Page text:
Isaiah 43: 16-21; Psalm 126; Philippians 3:4b-14; John 12: 1-8
THE REV. JAMES M.L. GRACE
In the Name of God: Father, Son, and Holy Spirit. AMEN.
Several years ago I went with my family to go watch “The Lego Movie.” I grew up playing with Legos, my wife grew up playing with Legos with her three brothers, we have three boys, they all love Legos, so the movie was an obvious choice for us. While the film is clearly geared to children, there was also a lot in it for adults. The story in the film involves a cast of actual Lego characters living in a Lego world, and tells of their quest to prevent the evil “Lord Business” from using his weapon the “Kragle” to permanently freeze the Legos. The “Kragle” is actually krazy glue, with a few of the letters missing.
Lord Business’ purpose in freezing the Legos is simple: he wants to control them. To aid him in his quest for control, Lord Business creates evil robots made out of Legos called Micro Managers, which have multiple red eyes and black square heads. The job of the Micro Managers, as their name implies, is control. The Micro Managers ensure that all the Legos are in the right position and acting "perfectly" so that when they are kraglized, or freezed, they look normal.The Micro Managers also take apart any creative, unusual models and rebuild them specifically according to the instructions.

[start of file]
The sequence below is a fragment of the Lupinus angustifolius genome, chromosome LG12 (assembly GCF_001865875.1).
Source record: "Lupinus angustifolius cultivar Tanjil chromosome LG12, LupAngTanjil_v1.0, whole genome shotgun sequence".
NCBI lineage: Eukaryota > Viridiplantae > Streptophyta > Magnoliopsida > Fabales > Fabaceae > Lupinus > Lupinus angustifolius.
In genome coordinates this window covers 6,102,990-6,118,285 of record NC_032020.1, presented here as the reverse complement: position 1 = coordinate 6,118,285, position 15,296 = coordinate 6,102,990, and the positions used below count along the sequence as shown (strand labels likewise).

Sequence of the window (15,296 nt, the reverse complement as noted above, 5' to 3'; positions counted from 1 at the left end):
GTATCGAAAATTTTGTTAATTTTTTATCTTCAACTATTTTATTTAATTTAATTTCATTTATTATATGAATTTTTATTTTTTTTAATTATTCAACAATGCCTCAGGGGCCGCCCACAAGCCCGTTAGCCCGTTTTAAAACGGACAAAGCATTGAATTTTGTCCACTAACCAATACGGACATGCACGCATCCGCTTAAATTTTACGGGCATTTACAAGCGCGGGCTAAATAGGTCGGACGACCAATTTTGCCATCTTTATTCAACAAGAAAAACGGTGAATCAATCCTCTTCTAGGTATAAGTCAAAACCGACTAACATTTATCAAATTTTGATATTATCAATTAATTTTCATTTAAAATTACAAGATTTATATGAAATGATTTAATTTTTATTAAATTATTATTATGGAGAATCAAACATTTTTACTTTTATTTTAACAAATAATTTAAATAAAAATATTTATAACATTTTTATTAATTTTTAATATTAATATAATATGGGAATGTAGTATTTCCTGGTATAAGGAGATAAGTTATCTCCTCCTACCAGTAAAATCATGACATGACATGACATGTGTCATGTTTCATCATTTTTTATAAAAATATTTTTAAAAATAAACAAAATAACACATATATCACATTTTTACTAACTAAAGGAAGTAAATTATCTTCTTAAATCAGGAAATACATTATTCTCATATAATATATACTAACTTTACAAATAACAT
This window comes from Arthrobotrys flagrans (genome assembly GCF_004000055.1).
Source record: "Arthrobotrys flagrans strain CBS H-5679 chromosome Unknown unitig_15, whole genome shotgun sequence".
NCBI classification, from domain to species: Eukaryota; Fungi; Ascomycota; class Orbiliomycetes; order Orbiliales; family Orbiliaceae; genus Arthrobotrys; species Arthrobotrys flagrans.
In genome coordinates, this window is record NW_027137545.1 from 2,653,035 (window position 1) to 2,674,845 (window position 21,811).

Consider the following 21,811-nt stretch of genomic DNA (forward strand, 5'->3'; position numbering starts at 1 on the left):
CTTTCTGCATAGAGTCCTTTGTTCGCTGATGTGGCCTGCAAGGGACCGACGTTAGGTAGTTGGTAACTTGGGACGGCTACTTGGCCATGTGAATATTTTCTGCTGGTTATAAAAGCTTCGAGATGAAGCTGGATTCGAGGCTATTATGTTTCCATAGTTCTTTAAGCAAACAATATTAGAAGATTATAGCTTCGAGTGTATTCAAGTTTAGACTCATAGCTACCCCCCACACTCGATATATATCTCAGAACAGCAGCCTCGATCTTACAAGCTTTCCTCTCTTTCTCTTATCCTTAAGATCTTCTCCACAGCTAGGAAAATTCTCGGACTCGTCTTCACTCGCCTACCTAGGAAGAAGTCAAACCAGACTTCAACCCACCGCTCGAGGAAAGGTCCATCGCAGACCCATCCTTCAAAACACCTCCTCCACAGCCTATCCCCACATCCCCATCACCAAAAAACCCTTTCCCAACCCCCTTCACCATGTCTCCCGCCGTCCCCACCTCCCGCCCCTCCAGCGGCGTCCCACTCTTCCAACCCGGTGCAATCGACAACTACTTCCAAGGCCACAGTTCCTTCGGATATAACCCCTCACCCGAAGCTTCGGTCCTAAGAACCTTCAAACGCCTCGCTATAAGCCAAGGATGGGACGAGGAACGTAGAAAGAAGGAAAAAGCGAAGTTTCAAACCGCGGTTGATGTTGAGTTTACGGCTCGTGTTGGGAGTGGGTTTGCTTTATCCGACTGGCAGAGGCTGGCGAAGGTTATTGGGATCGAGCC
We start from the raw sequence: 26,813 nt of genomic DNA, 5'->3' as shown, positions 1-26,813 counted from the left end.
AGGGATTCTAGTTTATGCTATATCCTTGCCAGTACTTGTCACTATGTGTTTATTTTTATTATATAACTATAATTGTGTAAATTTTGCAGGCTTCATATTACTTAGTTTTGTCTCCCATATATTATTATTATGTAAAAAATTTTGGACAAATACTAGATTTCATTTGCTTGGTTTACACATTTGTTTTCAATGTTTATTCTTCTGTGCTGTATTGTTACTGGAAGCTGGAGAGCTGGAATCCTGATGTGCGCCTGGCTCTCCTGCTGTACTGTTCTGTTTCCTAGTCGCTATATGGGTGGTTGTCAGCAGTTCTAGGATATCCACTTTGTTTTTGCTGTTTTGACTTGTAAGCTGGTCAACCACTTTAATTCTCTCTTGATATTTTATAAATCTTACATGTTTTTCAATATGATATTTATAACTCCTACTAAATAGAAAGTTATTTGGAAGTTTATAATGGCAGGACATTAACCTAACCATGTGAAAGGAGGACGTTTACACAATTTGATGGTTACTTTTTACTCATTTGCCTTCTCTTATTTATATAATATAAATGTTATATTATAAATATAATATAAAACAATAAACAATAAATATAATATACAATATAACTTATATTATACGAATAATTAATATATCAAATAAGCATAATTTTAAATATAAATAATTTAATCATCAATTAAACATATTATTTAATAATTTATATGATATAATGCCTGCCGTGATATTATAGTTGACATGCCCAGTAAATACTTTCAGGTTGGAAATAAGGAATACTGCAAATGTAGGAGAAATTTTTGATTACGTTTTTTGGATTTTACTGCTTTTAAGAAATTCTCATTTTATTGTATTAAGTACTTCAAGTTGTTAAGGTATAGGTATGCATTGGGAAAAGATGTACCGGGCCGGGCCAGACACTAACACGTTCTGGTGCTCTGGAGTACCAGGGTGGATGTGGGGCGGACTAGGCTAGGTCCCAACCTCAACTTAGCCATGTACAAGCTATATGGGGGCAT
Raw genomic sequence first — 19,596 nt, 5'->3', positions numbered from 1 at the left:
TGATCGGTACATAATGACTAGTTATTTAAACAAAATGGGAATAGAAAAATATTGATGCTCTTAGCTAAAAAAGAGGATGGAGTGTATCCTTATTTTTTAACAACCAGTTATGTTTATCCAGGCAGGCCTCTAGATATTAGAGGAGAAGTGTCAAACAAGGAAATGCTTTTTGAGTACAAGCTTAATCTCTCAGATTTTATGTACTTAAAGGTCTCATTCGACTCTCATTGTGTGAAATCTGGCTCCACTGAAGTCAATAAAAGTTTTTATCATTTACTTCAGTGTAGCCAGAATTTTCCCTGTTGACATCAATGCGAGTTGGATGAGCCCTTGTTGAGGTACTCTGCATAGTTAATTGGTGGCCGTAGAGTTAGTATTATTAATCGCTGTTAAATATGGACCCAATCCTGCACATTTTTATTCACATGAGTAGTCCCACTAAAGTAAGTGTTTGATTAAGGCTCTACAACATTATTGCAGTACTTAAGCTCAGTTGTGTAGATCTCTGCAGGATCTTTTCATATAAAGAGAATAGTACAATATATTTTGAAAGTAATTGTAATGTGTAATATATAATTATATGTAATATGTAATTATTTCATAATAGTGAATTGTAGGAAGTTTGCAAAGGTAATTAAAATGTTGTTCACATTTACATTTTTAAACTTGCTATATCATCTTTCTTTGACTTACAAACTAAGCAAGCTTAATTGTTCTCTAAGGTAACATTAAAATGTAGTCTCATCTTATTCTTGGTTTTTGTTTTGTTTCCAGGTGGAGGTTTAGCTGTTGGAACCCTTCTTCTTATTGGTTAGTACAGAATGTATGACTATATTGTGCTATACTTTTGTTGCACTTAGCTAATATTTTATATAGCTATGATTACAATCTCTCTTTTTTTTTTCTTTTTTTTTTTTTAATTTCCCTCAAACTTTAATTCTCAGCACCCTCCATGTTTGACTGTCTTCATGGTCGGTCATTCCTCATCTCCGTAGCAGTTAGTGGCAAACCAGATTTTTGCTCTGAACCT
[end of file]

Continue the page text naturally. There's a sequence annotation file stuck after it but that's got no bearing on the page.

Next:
I recognize that if you have never played with Legos, or seen the “Lego Movie,” none of this probably makes any sense. Nevertheless, I was intrigued with film, specifically the Micro Manager characters, because in the past I have worked for a real life micro manager, and you probably have, too. In the real work world, a micromanager is a manager or boss who closely observes or controls the work of employees. Employees, including myself, generally do not respond well to micromanagement the very act of a supervisor closely monitoring the work of an employee implies that the supervisor has little, if any, trust, in the employee. Working for a micromanager was unsettling for me, and I made a promise to myself that one day, if I ever had people working for me, I would never be one myself.